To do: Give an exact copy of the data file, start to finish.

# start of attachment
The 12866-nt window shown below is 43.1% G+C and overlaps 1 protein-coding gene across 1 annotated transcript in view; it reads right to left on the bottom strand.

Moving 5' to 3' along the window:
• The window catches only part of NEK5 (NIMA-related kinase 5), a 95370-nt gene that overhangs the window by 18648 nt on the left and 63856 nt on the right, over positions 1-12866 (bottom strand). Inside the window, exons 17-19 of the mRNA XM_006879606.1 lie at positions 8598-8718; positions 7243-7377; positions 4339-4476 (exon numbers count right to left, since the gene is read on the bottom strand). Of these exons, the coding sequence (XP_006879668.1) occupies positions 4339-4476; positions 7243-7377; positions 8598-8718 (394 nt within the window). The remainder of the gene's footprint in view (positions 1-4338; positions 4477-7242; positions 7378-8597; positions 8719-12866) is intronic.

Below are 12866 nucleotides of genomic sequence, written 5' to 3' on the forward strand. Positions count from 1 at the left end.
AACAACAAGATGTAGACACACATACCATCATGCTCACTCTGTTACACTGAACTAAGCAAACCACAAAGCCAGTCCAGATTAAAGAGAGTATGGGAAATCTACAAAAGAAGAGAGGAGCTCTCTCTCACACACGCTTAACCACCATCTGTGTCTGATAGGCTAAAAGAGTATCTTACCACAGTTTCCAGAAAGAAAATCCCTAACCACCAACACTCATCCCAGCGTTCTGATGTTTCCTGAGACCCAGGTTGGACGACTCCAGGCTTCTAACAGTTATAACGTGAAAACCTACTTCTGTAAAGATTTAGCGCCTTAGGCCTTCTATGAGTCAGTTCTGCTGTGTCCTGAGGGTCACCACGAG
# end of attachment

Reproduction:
The 12866-nt window shown below is 43.1% G+C and overlaps 1 protein-coding gene across 1 annotated transcript in view; it reads right to left on the bottom strand.

Moving 5' to 3' along the window:
• The window catches only part of NEK5 (NIMA-related kinase 5), a 95370-nt gene that overhangs the window by 18648 nt on the left and 63856 nt on the right, over positions 1-12866 (bottom strand). Inside the window, exons 17-19 of the mRNA XM_006879606.1 lie at positions 8598-8718; positions 7243-7377; positions 4339-4476 (exon numbers count right to left, since the gene is read on the bottom strand). Of these exons, the coding sequence (XP_006879668.1) occupies positions 4339-4476; positions 7243-7377; positions 8598-8718 (394 nt within the window). The remainder of the gene's footprint in view (positions 1-4338; positions 4477-7242; positions 7378-8597; positions 8719-12866) is intronic.

Below are 12866 nucleotides of genomic sequence, written 5' to 3' on the forward strand. Positions count from 1 at the left end.
AACAACAAGATGTAGACACACATACCATCATGCTCACTCTGTTACACTGAACTAAGCAAACCACAAAGCCAGTCCAGATTAAAGAGAGTATGGGAAATCTACAAAAGAAGAGAGGAGCTCTCTCTCACACACGCTTAACCACCATCTGTGTCTGATAGGCTAAAAGAGTATCTTACCACAGTTTCCAGAAAGAAAATCCCTAACCACCAACACTCATCCCAGCGTTCTGATGTTTCCTGAGACCCAGGTTGGACGACTCCAGGCTTCTAACAGTTATAACGTGAAAACCTACTTCTGTAAAGATTTAGCGCCTTAGGCCTTCTATGAGTCAGTTCTGCTGTGTCCTGAGGGTCACCACGAG